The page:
During a recent #bproots chat on the article, Seven Ways Schools Kill the Love of Reading in Kids – and 4 Principles to Help Restore It, http://www.washingtonpost.com/blogs/answer-sheet/wp/2014/12/06/seven-ways-schools-kill-the-love-of-reading-in-kids-and-4-principles-to-help-restore-it/ @professornana suggested that we might blog about this important topic.
I have decided to share about how my son became an independent reader, with specific tastes – someone who sees himself, proudly, as a reader. It doesn’t align completely with the article, which is why I think that it may be important to share that not all students arrive at an “independent reading” life in quite the same way.
For my son, it started with heavy doses of librarians, teachers, and myself suggesting books that might interest him. If a book was not of interest, he would immediately put it down. I had to preview many texts, to ensure that they were not “too mature” or would introduce, for him, complicated social information, that would need to be interpreted. One time, I offered him a book that had too many “fantasy” elements. He returned it after about two pages with the comment, I don’t understand what they are talking about. I had to respect this. He was not ready.
A lot of math books came home. Luckily, so did books like Cam Jansen, to help open the world of mystery and problem solving. In third grade, his teacher recommended for him to read Roald Dahl’s book, Danny, The Champion of the World. This over-achieving mom bought a whole Dahl box set. He read all of the books – fantasy was something we could do, if it was well-crafted. This sort of reading eventually led to The Mysterious Benedict Society and The Puzzling World of Winston Breen. After a while, we could do a little Harry Potter (we have not progressed past the fourth book because they get a bit too dark; I have to monitor how much PG+ imagery gets into his hands due to extremely vivid dreams). Now, he will read many genres and types of books. He has enjoyed the biography of Steve Jobs, Escape from Mr. Lemoncello’s Library, and the nonfiction book about Solomon Northup. He has read Kate Messner’s Capture the Flag books. This summer he enjoyed Ungifted, Belly Up, Poached, and Joey Pigza books. He really enjoys books that are funny. He reads comics voraciously. This habit definitely started with the Frankie Pickle series, especially the one about math. He is a voluminous reader who has also read the Bible twice (literally).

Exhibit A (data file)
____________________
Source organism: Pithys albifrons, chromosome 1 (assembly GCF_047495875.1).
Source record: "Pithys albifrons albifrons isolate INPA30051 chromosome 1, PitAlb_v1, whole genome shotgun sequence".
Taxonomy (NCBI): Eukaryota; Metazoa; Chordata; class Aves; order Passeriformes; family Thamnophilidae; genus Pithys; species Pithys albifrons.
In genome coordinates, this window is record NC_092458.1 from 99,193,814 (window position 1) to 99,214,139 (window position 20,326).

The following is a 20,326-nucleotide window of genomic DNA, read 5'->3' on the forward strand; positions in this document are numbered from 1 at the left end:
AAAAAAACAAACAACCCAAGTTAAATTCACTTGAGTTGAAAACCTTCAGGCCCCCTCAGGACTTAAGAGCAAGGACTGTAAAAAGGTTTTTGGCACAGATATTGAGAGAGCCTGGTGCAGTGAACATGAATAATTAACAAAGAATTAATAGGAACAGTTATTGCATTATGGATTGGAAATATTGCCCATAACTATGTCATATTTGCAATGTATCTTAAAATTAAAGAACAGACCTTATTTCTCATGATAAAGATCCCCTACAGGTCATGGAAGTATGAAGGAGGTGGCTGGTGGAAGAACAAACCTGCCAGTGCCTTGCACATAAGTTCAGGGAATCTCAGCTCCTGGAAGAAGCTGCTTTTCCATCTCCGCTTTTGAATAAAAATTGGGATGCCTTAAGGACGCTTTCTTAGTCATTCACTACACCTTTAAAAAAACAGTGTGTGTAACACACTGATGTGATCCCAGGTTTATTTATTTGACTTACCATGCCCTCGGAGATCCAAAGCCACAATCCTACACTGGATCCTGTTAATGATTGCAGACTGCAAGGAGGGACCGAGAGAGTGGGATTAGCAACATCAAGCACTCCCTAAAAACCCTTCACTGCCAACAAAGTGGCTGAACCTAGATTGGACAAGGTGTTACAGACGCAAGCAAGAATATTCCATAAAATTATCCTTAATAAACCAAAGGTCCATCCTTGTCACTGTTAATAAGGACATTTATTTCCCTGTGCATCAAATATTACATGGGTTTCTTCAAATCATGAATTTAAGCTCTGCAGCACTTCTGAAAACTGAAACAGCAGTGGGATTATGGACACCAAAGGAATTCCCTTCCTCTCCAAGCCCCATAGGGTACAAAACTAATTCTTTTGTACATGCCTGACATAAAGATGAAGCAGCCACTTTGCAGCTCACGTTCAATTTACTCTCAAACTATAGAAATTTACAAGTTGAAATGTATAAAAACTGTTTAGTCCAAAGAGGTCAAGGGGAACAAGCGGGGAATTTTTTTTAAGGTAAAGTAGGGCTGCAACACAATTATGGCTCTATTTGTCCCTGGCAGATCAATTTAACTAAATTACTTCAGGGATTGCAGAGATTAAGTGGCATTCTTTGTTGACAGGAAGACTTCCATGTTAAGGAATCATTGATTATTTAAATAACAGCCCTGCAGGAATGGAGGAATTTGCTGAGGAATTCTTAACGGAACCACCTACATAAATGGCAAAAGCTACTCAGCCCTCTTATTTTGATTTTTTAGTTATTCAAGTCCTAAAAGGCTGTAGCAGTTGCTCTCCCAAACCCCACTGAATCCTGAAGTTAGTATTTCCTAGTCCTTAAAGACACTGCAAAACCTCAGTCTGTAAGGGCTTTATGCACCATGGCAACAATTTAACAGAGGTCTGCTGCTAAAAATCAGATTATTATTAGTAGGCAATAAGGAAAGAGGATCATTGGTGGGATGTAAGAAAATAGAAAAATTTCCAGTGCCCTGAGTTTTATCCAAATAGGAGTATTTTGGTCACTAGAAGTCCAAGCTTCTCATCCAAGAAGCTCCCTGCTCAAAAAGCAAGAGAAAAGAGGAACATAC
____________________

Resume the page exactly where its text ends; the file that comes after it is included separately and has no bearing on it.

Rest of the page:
But for all of this to happen, he had to start on “required” reading assignments. 20 minutes. Every night. A signed log. It was tangible and predictable. It made sense. There were times when he resisted writing a nightly summary. It was important for myself and his teacher to hear that these were “boring.” She did. Summer lists came out and we chose through the books that sounded interesting to him – no sports books allowed. Without these recommendations and lists, and without building these habits of reading, he might not have developed into the reader he is today. And he is most definitely a reader.
Through these external structures, he has become a reader who understands that reading every day is healthy reading. He finds a place for it among his other preferred activities now, without an assignment (although reader’s workshop). He is always “reading a book.” He listens to book talks in class and has tried the Maze Runner series based on a peer’s recommendation. (It did become a bit too “much” after a while, but I didn’t want to say no to an expressed interest). He knows what he likes and dislikes as a reader, yet is still willing to try new things.
All this said, when reflecting upon how he “became a reader,” I think balance is key. Some students may actually need and respond positively to a reading log and nightly assignments or expectations, if only to get this way of life started. It’s about knowing the reader, seeing how they personally respond to the “homework” and recommendations, and having support from home. There are many ways to create a reader.